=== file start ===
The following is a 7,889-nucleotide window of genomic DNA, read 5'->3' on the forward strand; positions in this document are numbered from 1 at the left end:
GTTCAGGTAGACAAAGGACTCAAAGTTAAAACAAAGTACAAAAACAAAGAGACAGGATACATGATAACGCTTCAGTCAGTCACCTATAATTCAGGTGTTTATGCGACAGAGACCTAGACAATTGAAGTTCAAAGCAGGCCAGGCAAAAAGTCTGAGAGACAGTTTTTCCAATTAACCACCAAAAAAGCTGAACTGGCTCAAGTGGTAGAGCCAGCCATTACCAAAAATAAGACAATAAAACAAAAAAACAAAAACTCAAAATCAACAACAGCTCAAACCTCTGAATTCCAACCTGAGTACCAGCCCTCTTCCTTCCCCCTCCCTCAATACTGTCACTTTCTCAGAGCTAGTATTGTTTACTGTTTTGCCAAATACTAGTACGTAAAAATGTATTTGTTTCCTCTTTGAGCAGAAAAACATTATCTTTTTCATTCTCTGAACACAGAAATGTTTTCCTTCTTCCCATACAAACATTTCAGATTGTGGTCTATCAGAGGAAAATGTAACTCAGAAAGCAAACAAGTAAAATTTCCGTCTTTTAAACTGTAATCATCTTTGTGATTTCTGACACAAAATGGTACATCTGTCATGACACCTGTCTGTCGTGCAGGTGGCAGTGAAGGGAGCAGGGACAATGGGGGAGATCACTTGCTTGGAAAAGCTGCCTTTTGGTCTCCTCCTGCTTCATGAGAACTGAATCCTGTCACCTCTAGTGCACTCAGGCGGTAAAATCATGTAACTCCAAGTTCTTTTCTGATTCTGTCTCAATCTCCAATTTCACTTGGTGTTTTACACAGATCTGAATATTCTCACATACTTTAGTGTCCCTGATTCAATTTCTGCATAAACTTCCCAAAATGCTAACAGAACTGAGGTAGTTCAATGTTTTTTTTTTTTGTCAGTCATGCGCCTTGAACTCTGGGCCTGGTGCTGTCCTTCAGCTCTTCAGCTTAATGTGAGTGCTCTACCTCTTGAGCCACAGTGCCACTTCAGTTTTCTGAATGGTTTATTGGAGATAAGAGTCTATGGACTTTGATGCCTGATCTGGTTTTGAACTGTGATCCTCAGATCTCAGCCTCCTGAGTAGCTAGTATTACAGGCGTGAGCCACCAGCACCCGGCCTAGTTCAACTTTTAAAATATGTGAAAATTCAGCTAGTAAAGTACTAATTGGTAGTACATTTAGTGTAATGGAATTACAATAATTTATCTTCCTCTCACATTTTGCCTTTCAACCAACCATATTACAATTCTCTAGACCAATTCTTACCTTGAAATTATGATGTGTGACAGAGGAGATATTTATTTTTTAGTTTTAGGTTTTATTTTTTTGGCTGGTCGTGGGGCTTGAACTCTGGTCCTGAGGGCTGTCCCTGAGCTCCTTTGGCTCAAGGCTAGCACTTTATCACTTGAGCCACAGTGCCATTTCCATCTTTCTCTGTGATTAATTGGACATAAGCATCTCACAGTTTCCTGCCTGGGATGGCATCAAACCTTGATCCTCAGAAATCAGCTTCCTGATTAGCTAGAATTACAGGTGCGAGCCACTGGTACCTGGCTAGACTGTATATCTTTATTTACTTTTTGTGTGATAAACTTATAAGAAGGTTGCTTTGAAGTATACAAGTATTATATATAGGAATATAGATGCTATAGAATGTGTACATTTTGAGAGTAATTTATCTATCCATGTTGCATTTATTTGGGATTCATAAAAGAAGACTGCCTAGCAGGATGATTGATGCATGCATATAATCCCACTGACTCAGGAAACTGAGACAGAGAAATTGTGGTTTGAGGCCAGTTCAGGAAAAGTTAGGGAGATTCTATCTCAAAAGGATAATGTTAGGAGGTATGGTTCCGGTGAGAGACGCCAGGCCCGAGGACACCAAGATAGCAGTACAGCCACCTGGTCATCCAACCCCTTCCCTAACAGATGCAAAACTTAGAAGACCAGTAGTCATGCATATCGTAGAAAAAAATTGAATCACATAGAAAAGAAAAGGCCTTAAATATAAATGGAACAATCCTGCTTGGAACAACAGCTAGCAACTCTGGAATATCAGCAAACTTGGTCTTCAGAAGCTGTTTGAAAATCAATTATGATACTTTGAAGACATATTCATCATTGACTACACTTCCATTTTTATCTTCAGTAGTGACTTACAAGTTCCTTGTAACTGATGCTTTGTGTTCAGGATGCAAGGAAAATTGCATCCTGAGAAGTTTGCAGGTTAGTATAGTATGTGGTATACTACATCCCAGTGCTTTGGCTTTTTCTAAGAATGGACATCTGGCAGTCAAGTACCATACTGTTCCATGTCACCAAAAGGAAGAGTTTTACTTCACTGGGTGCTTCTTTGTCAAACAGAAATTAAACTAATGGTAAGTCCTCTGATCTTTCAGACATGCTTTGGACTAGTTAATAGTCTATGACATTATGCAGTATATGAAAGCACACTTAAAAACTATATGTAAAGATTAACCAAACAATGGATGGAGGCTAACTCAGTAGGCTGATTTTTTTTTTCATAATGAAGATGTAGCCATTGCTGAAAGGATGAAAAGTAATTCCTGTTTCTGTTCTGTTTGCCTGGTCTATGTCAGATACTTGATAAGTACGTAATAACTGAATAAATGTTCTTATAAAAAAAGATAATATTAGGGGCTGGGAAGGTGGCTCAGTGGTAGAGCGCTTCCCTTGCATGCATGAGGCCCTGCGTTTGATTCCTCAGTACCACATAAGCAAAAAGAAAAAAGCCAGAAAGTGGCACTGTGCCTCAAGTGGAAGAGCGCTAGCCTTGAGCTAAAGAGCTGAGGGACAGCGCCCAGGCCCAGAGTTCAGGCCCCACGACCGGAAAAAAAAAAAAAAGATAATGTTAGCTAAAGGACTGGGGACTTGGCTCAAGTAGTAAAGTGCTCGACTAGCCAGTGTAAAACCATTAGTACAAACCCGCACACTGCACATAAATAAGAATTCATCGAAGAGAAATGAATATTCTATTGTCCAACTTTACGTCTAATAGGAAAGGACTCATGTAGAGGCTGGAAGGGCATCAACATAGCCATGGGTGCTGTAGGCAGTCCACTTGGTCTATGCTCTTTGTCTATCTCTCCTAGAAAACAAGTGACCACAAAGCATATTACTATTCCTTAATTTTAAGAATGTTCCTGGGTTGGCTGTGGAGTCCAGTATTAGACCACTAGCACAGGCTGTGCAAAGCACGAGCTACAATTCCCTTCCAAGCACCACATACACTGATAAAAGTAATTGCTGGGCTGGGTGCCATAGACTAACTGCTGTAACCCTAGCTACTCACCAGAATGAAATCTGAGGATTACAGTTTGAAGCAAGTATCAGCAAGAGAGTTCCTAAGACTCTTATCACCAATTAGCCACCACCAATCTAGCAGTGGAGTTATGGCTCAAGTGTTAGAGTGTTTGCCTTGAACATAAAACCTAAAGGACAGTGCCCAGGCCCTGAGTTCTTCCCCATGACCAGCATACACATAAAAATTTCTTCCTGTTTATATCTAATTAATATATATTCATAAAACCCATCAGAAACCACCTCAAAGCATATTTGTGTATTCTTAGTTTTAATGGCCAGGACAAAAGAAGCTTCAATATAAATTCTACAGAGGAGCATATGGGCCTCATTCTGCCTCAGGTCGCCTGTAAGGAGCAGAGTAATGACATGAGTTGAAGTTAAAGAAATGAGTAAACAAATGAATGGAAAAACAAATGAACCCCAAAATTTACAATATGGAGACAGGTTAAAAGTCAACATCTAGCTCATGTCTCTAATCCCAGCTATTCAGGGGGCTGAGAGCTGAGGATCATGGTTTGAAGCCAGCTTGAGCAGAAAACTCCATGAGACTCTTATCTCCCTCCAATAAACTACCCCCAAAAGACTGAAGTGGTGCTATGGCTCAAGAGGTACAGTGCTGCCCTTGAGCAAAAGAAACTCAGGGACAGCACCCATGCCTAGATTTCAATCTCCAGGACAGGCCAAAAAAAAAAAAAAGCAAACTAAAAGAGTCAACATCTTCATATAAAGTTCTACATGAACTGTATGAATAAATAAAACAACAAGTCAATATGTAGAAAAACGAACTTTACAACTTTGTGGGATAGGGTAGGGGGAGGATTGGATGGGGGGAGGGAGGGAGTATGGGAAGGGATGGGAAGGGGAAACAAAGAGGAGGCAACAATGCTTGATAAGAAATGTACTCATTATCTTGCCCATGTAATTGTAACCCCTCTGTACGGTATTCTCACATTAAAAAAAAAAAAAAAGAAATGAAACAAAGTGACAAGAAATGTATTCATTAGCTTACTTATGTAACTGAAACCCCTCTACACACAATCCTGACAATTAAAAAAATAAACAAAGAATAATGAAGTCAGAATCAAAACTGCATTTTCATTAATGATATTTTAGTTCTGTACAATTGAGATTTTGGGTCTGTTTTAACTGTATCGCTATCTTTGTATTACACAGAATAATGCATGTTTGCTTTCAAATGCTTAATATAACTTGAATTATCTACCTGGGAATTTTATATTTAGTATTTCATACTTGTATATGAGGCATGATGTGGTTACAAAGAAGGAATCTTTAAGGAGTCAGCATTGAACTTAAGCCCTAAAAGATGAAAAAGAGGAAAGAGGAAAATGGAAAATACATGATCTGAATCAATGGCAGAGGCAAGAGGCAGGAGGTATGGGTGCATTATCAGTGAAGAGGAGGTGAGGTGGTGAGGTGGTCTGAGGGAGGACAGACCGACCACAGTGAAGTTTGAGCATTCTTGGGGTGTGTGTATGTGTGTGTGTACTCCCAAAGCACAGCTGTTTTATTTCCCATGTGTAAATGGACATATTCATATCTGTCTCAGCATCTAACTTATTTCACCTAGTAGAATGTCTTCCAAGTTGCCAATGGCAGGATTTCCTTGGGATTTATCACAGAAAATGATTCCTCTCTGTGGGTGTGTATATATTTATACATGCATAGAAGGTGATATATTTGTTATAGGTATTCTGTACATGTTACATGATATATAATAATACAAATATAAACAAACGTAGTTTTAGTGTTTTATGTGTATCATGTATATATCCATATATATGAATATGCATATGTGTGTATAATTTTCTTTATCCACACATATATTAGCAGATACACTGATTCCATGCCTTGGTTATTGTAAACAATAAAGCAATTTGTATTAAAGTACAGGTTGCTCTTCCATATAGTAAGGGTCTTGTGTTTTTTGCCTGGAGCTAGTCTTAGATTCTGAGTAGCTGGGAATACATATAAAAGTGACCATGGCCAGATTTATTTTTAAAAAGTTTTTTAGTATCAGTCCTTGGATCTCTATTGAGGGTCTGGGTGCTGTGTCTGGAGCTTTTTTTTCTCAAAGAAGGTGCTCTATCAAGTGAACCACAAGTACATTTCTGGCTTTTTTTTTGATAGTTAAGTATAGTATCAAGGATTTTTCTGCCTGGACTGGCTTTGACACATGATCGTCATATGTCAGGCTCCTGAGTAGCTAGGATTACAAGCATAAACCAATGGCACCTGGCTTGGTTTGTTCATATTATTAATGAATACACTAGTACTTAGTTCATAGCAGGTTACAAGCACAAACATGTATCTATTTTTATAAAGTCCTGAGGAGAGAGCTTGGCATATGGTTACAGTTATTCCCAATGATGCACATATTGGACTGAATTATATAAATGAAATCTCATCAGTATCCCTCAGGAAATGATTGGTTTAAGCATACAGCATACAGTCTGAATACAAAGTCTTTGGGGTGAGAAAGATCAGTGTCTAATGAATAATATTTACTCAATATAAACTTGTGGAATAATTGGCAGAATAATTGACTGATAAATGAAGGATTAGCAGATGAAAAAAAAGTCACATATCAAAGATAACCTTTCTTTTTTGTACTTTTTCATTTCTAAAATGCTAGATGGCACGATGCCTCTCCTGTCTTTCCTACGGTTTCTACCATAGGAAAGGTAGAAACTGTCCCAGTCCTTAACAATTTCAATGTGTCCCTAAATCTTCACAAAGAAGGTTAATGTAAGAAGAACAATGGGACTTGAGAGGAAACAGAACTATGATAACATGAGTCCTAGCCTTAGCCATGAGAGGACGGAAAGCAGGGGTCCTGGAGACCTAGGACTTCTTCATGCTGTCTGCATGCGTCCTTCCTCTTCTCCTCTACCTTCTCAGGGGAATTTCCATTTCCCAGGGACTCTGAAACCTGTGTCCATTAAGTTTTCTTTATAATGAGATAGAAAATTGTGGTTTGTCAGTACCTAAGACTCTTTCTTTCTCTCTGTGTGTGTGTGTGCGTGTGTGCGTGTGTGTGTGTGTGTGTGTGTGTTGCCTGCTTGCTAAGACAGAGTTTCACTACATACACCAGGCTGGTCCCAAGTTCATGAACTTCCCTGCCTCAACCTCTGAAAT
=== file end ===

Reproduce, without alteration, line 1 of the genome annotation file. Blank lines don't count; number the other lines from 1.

The following is a 7,889-nucleotide window of genomic DNA, read 5'->3' on the forward strand; positions in this document are numbered from 1 at the left end: